Wednesday, 7 October 2009

Reclaiming the ground

Just as US defence secretary Robert Gates is calling for "calm and privacy" as Obama considers his next move on Afghanistan, across the Atlantic The Sun has chosen to ramp up the temperature, publishing yesterday an interview with General Sir Richard Dannatt, his first since retiring as Chief of the General Staff.

"We are fighting with one arm tied behind our back," says Sir Richard, who goes on to complain that prime minister Gordon Brown had refused "a plea" for 2,000 extra troops earlier this year.

With weary constancy, a Downing Street spokesman has denied Dannatt's charge, claiming that as a matter of "fact" that the 2,000 figure is false. Far from a direct "plea" as The Sun so graphically puts it, "ministers were presented with options" but none was ever for 2,000. The most we were asked for, says Downing Street, was 1,500 (from 8300 to 9800) of which the Army got 700.

On the face of it, there is nothing new in the Sun's story, the paper effectively reducing a retired General to a political pawn (although it is not clear who is using whom - probably a bit of both). The Dannatt view is: "If you're going to conduct an operation, you're doing it for one reason – to succeed." He thus claims that his aim has always been "to make sure we've got the right number of people with the right equipment, conducting successfully the mission the government has asked us to do."

For the moment, that "mission" is to develop a self-sustaining, stable and democratic Afghanistan. Within that, the Army's specific task is to "create a stable environment to enable the Afghan government extend its authority across the country and reconstruction and development to take place" – an extensive brief which is recognisably impossible to achieve within any defined timetable. It may well take generations to achieve.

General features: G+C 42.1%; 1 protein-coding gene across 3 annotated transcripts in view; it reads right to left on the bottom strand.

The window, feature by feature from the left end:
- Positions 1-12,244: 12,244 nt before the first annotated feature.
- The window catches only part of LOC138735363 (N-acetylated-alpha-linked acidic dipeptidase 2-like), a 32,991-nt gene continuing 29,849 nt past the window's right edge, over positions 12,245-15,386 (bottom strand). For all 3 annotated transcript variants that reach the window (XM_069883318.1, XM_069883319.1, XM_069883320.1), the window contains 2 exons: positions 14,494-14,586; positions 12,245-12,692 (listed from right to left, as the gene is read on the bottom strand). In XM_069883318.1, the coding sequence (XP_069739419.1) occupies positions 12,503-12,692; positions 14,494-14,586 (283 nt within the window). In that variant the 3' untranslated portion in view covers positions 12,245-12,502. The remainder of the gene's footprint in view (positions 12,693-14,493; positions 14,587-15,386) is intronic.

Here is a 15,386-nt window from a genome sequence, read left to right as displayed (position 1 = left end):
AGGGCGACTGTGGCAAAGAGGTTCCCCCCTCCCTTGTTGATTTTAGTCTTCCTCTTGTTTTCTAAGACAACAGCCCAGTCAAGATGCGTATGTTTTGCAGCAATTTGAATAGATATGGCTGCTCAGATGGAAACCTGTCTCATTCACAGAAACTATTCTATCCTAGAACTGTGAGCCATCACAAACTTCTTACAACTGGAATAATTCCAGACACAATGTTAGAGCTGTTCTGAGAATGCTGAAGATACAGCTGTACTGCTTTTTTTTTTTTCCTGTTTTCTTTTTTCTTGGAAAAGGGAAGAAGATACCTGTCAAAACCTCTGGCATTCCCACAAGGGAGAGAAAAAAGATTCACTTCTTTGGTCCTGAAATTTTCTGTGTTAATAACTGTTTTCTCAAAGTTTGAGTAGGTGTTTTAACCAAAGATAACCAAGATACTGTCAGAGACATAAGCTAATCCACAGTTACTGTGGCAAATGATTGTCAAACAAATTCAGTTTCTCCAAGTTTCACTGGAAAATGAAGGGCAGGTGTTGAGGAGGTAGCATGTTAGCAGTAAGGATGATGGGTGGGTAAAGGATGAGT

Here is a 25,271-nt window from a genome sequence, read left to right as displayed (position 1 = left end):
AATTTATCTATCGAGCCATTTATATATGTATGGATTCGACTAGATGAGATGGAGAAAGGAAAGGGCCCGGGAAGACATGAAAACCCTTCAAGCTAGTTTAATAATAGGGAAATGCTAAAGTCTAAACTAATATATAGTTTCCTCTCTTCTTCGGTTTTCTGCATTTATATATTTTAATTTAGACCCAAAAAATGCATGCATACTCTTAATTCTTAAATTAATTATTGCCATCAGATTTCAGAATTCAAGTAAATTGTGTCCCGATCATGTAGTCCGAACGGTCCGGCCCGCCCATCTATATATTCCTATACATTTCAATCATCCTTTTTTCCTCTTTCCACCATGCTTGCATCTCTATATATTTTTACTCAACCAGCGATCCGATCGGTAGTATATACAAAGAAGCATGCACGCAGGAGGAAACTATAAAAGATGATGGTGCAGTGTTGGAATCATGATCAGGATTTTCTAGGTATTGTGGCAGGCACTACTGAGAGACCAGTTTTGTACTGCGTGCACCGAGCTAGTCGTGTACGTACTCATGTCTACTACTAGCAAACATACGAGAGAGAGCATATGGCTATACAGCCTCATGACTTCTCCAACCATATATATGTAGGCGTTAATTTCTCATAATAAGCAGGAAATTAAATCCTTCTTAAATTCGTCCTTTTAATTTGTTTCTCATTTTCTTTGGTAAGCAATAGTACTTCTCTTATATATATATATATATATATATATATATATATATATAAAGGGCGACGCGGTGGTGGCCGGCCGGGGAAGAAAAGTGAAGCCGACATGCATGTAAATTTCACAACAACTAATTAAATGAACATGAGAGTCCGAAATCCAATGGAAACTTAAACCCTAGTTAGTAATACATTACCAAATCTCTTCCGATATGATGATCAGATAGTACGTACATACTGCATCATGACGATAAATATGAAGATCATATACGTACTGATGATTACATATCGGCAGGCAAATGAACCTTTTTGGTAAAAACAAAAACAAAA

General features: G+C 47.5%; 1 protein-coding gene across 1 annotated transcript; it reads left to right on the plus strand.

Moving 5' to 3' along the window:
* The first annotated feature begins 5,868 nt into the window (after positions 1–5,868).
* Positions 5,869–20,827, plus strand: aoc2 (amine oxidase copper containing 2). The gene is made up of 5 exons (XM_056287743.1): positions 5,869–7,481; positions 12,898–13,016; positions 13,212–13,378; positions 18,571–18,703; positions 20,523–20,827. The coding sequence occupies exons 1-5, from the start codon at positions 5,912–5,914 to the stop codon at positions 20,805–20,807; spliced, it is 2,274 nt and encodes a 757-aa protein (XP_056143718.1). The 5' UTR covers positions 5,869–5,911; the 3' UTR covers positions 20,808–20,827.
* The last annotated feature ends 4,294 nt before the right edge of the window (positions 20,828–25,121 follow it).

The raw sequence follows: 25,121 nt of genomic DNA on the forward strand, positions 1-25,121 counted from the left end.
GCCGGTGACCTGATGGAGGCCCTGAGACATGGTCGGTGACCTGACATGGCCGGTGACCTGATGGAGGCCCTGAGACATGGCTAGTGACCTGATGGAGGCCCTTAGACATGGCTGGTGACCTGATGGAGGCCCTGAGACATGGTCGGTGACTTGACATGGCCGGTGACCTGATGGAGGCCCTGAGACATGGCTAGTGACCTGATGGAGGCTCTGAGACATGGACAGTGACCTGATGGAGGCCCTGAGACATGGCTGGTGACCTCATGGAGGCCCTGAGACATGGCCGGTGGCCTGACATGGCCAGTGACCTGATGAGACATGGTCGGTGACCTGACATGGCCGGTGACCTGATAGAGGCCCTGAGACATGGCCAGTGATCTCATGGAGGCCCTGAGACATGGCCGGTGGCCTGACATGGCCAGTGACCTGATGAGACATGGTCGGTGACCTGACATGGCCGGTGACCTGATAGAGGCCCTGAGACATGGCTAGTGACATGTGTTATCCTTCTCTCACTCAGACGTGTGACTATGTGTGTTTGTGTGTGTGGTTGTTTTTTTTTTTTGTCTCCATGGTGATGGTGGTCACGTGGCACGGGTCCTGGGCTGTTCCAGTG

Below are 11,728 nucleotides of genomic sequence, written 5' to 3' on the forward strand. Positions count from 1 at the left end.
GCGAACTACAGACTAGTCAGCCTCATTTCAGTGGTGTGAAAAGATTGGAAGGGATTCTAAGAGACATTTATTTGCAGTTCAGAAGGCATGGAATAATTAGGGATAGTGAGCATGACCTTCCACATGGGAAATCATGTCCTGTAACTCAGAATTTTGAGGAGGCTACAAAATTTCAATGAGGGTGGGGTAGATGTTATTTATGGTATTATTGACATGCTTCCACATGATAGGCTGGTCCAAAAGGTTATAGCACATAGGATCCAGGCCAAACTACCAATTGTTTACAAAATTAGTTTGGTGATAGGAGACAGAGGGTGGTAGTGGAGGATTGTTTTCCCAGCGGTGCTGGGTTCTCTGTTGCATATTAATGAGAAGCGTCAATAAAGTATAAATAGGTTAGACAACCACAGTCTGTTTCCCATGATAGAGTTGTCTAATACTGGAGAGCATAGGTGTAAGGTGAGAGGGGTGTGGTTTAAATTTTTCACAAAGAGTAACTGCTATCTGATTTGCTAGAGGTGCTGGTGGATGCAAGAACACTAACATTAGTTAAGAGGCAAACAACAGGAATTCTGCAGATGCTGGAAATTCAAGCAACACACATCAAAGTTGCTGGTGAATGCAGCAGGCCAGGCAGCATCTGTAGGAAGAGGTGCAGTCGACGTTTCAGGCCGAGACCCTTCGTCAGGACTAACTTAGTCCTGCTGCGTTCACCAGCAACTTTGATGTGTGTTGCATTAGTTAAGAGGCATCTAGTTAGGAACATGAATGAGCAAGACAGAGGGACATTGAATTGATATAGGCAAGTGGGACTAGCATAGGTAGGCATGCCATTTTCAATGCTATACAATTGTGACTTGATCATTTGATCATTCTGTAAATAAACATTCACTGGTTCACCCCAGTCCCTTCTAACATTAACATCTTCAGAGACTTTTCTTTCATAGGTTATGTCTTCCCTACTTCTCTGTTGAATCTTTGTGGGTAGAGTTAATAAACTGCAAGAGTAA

In arguing that he wishes to "succeed", therefore, Dannatt is being more than a little disingenuous. As best, all the British Army can do – in concert with the 36 other nations that comprise ISAF – is achieve a degree of progress that brings the "mission" closer to completion.

To that end, the Army has considerable freedom to decide on what steps it will take. Senior officers – and especially the chiefs of staff - insist on maintaining the distinction between strategy and implementation, jealously guarding their right to initiate military operations without political interference. They are thus able to define what constitutes "success" by reference to objectives they, themselves, have set.

However – and especially in such a long-term and complex venture such as this – the distinction between grand strategy and the stages of implementation, including the definition of military strategy, is never precise. Dannatt, however, has insisted on a rigid division, not permitting the flexibility that the fluidity and uncertainties of the campaign demand. This has led to tension at the heart of government – and is at the heart of Dannatt's complaints of lack of support.

Shining a little light on this tension is Col Richard Kemp, commander of British forces in Afghanistan in 2003, who spoke at a fringe meeting at the Conservative party conference yesterday.